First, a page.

In February 2017, The Hon. Henne Schuwer, Netherlands Ambassador to the U.S., visited Fort Hood and met with Dutch troops and leaders, and observed training conducted by the Royal Netherlands Army and Air Force.

Posted by Mariella Priem April 07, 2017

Renewable energy in Texas: Solar 


Solar energy may not be as prominent as wind energy in Texas, having an installed capacity of 589 MW which puts Texas on tenth rank nationally. This can power 63000 homes. Nevertheless, growth of solar capacity was 65% in 2015 with a 48% increase of investment over that year. Installed solar PV system prices dropped 12% from 2015 and 66% from 2010. In its Long Term System Assessment Update for 2016, ERCOT expects solar energy to grow from approximately 2% in 2017 to 17% in 2031. (ERCOT is the Electricity Reliability Council of Texas responsible for generation, transmission and frequency regulation in the electricity market of Texas).

Although Texas clearly does not lack the geographical and natural factors which contribute to potential for solar energy, it is not performing as well as California, North Carolina, Arizona or New Jersey concerning installed solar capacity. However, it is an upcoming state in growing solar capacity.  Currently ranking eighth on cumulated installed solar capacity nationally, Texas moved to the third rank for the third quarter of 2016. Texas is thus just in the beginning phase of adapting solar, but the market is taking up the potential quickly, even though policies to promote it are less ‘aggressive’.

Basically, there are two main ways to gain energy from solar radiation. The first one is the direct conversion of solar radiation into energy by photovoltaics (PV) , which therefore only operate when the sun is shining. The other one, solar thermal energy uses mirrors to concentrate sunlight. The thereby obtained thermal energy generates steam to operate a conventional turbine that produces electricity. The latter method is implemented on the large scale in remote areas. Most large-scale solar utilities can be found in West Texas, which has 75% more radiation than in East Texas. This is confirmed by the adjacent figure. In West Texas this radiation is strongest with 6 to 6.8 kW per square meter per day. Moreover, the abundance of cheap private land sets good conditions for developing large scaled solar thermal projects. In general, Texas had 20% of U.S.’s annual technical potential for concentrating solar power in 2012. Further, the U.S. Renewable Energy Technical Potential report from the National Renewable Energy Laboratory (NREL) states that Texas holds the largest national potential in urban and rural utility scale PV.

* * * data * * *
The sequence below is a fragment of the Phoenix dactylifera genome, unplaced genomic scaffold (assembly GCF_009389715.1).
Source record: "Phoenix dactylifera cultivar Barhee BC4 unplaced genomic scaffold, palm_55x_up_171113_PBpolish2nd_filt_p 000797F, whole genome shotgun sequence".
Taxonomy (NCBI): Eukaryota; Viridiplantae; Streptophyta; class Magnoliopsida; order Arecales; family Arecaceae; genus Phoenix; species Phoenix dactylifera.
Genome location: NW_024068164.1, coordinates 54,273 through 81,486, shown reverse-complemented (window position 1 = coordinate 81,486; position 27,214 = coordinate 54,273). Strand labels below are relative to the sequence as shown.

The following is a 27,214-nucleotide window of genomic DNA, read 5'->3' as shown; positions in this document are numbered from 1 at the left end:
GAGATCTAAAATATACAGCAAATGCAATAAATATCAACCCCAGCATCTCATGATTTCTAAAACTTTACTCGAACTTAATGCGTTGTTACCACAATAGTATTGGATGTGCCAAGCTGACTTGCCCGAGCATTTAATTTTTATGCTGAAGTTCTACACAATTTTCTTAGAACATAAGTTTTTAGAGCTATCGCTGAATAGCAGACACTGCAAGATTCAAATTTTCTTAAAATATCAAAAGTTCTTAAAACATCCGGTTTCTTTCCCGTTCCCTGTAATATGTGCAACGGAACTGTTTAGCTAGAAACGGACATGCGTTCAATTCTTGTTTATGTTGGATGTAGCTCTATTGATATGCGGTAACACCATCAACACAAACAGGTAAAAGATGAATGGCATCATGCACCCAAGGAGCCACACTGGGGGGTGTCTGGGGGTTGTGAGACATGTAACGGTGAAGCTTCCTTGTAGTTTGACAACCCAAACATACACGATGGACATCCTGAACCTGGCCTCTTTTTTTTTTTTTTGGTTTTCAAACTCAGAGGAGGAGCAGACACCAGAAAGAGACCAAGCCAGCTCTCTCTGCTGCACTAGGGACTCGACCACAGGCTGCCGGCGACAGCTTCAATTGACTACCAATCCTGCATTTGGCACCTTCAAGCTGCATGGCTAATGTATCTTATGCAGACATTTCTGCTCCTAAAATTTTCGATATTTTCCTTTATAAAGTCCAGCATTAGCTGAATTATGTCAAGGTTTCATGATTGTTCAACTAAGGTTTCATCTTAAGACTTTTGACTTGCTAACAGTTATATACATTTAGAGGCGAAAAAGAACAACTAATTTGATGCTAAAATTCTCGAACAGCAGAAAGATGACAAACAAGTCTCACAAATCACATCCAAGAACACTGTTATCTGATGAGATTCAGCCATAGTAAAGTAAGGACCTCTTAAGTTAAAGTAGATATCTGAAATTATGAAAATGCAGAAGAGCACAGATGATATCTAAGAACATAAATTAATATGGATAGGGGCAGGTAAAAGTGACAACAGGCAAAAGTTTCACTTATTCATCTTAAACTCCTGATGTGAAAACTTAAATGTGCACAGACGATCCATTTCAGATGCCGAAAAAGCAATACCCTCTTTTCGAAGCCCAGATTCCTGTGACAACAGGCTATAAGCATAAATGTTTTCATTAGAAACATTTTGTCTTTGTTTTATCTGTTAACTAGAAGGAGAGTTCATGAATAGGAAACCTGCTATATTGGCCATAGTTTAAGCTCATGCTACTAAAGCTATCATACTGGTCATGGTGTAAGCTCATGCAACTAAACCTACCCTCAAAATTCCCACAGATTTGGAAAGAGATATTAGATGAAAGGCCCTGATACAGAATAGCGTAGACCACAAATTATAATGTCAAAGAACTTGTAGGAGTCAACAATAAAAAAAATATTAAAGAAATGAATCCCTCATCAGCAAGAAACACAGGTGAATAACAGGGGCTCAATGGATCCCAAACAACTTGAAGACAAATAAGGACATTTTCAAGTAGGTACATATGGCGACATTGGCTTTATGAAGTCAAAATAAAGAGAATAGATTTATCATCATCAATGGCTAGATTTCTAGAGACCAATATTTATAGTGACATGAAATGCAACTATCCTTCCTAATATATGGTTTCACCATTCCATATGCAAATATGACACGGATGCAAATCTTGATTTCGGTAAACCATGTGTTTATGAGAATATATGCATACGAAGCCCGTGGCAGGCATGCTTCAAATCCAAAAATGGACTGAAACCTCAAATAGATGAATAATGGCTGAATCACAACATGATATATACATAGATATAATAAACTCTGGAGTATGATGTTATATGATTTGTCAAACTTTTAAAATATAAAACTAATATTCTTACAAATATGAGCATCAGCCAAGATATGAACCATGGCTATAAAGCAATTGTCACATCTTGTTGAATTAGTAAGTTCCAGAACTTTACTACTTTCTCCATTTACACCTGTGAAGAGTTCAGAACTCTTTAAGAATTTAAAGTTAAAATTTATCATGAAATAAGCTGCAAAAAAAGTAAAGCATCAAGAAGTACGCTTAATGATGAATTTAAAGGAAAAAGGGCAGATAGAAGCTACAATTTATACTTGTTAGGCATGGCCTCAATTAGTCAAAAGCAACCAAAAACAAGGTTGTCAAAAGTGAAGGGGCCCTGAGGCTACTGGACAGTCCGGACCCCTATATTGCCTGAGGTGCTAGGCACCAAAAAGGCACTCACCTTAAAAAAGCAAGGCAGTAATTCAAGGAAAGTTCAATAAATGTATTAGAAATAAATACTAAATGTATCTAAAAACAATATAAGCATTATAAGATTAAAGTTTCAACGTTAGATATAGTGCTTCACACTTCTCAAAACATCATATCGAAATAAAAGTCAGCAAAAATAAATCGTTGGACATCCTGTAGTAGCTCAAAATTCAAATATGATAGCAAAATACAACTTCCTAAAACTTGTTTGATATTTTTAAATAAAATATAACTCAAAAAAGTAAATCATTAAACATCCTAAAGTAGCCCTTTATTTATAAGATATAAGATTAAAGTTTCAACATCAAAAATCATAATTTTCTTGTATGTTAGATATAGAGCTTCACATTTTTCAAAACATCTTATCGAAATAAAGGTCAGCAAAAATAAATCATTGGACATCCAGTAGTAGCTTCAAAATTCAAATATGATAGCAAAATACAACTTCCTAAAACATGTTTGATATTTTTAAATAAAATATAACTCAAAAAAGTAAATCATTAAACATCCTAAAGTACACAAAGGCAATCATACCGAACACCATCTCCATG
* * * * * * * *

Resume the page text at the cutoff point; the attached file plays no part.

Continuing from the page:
Texas’ largest solar farm is owned by CPS Energy in San Antonio. With its 95MW, the Alamo Solar Farm is part of a 400MW project. Contracts between international companies and CPS Energy are part of their New Energy Economy initiative, started in 2011 in which they agree to buy the renewable energy products of the company in order for them to settle in San Antonio and add to the economic development of the area. Apart from San Antonio, Austin Energy has attractive capital incentives for commercial and residential solar investors. Their “Value of Solar” program allows customers to sell generated energy back to the grid and therefore promotes Distributed Energy Resources and energy efficiency. Austin Energy is also open for partnerships on an international level to promote sustainability.

Furthermore, Oncor, a T&D service provider in Dallas used a portion of its investments in energy efficiency for solar incentives when they were bought out by another company in 2008. When the investor’s money was spent up they found it still to be a cost-efficient measure and kept on to these incentives in their standard offer program.

MP2 Energy, Austin Energy, El Paso Electric CPS Energy and Pedernales Electric Cooperative are examples of utilities applying community solar, an alternative to share the output produced by a solar farm with a community, consisting of residents who might not be able to apply solar on their roof.

The attractiveness of solar energy both on residential-, commercial-, and utility scale can be contributed to the dramatic cost incline of solar panels, something the Chinese solar market influences greatly. Just between the two halves of the year 2016, there has been a decline in costs per Watt direct current of residential solar by 8.6%. For commercial solar, this cost decline is 12.5%. Utility fix-tilt and utility single-axis trackers equipment experienced a cost reduction of 17.4% and 15.1% respectively.

With these cost reductions, subsidies like the Investment Tax Credit, a 100% solar property tax exemption and the extensive geographical and geological potential, a sharp uptake of solar energy for distributors, product manufacturers, designers and developers in Texas has only just begun.

Posted by Mariella Priem April 07, 2017